Research Interests of Lisa Traynor

The following are some samples of questions that I enjoy thinking about.

Q: How do basic shapes of space change when allowed to evolve under symplectic isotopies?

My dissertation work was related to a problem that is commonly referred to as the ''symplectic camel''. This theorem is based on the image that a camel cannot squeeze through the eye of a needle. Mathematically, it says that if one starts with a standard inclusion of a 4 dimensional ball, then one cannot pass from one half space of 4-space to another disjoint half space joined by a small passageway in the dividing hyperplane.

Q: When are two open subsets of standard symplectic manifolds symplectically equivalent?

Work on the symplectic camel led me to construct invariants for open subsets of euclidean space by studying the space of symplectic embeddings of balls. Namely, for different shapes of spaces, one can prove that the topology of associated embedding spaces changes. As a postdoc, I worked on a much finer invariant for open subsets of euclidean space. These invariants come through symplectic homology. In particular, I developed a notion of symplectic homology that is defined through a finite dimensional technique of generating functions that parallels the symplectic homology theory defined through pseudo-holomorphic curves.

Q: How do symplectic embeddings interact?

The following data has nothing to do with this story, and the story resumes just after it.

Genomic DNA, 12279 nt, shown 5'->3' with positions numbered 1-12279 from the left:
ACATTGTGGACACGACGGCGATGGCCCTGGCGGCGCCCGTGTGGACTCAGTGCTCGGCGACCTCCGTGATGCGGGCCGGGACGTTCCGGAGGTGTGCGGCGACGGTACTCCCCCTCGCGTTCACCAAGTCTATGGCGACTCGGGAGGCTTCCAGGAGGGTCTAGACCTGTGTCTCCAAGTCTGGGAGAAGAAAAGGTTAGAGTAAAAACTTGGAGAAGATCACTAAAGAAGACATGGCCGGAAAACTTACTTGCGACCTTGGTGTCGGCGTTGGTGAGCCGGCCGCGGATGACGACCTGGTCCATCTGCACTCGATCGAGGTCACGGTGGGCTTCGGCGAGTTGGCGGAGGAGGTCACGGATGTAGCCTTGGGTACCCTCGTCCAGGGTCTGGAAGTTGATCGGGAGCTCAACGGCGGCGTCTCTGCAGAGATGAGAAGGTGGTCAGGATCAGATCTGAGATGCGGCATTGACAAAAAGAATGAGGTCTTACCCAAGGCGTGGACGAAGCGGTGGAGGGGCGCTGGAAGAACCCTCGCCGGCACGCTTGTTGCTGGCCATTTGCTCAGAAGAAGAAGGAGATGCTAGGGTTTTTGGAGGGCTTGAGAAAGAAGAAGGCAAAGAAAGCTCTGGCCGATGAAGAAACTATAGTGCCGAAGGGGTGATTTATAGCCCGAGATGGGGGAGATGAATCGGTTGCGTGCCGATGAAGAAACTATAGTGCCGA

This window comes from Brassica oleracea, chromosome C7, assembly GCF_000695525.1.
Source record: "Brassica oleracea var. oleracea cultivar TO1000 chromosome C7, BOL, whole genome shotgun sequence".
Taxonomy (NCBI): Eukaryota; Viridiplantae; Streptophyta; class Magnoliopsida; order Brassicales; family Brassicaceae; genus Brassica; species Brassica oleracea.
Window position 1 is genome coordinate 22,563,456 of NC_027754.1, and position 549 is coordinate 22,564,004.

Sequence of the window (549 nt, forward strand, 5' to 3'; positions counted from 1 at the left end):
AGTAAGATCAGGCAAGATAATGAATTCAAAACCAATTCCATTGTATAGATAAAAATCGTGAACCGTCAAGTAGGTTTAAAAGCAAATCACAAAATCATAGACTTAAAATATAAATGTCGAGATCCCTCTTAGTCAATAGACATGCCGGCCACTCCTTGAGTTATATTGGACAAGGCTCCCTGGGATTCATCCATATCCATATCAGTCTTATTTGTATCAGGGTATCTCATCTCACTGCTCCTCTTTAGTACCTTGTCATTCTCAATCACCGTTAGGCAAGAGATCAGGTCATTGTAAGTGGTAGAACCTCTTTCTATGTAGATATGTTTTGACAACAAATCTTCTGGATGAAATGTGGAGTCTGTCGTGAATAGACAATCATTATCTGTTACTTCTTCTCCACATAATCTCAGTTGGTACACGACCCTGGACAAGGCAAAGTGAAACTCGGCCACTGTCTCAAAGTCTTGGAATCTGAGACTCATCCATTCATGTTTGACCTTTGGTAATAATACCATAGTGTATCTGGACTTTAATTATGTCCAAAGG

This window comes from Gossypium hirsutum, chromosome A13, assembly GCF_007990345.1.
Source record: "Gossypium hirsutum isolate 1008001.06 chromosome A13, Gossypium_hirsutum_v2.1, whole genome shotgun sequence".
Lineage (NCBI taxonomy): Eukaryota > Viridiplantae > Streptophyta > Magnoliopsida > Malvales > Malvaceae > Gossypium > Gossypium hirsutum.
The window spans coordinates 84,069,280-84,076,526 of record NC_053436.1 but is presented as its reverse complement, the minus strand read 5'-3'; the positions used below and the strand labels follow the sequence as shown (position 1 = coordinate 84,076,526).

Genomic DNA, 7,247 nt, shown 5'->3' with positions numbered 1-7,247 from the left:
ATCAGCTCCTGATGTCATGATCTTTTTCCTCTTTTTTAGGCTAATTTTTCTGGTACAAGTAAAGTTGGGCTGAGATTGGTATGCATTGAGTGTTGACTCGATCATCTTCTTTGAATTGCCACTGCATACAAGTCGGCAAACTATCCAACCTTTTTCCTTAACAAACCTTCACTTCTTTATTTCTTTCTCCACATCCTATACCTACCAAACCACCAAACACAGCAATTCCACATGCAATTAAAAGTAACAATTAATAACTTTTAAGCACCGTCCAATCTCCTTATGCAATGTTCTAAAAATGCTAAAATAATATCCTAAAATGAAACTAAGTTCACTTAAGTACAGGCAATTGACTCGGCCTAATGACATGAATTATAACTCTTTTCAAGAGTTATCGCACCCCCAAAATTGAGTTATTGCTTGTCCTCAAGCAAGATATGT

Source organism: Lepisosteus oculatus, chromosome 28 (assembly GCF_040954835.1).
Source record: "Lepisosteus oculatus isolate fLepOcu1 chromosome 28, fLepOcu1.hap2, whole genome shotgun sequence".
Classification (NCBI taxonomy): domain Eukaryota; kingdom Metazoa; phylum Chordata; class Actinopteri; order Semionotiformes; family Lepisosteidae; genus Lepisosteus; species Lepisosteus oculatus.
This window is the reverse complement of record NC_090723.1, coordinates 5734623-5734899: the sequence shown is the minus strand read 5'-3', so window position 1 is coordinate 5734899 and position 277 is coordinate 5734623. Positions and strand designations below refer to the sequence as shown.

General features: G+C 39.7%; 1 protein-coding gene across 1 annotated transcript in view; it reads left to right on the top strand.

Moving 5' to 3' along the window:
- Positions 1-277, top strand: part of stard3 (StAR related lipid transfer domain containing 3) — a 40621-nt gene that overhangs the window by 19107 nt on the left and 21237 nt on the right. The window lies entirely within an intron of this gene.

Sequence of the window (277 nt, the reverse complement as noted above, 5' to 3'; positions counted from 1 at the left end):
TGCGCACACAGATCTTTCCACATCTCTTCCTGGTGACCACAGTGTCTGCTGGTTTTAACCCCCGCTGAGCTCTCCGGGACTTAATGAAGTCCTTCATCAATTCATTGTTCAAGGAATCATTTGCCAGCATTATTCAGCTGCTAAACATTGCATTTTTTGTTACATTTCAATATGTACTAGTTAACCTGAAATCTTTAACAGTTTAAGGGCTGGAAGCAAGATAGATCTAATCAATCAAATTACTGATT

The symplectic camel and Gromov's non-squeezing theorem are famous results about embeddings of a single ball. I enjoy thinking about how numerous balls symplectically interact. As a postdoc, I did work finding optimal symplectic packings of a number of symplectic manifolds. Recently, my student Jean Mastrangeli has written a dissertation where she packs open subsets in cotangent bundles of tori. The following picture represents packing a 4-dimensional subset of the cotangent bundle of the 2-dimensional torus with 6 4-dimensional objects.

Q: What are invariants of legendrian links?

When working with symplectic manifolds, balls are a natural object to study under symplectic isotopies. When working in contact manifolds (the odd dimensional analog of symplectic manifolds), studying the movement of knots or links under contact isotopies is natural. In particular, a challenge is to find legendrian knots/links that are topologically equivalent but are not equivalent with respect to a contact isotopy. Recently, I have found such examples of links in a standard contact manifold which is diffeomorphic to the open solid torus. They are pictured below.

Recently, I have been found ways to use the technique of generating function to associate polynomials to two component links inside a manifold diffeomorphic to the open solid torus. These polynomials carry the same information as the polynomials obtained from linearized contact homology which is defined through the theory of holomorphic curves.

Q: What shapes of space can be achieved with restricted legendrian submanifolds?

In recent years, I have been fascinated with the notion of legendrian tangles. I have been working with a class of tangles that satisfy a minimality condition and been studying how this condition puts restrictions on the types of tangles that can be realized. I find myself learning more and more knot theory as time goes by. I have constructed legendrian invariants that can distinguish topologically equivalent tangles.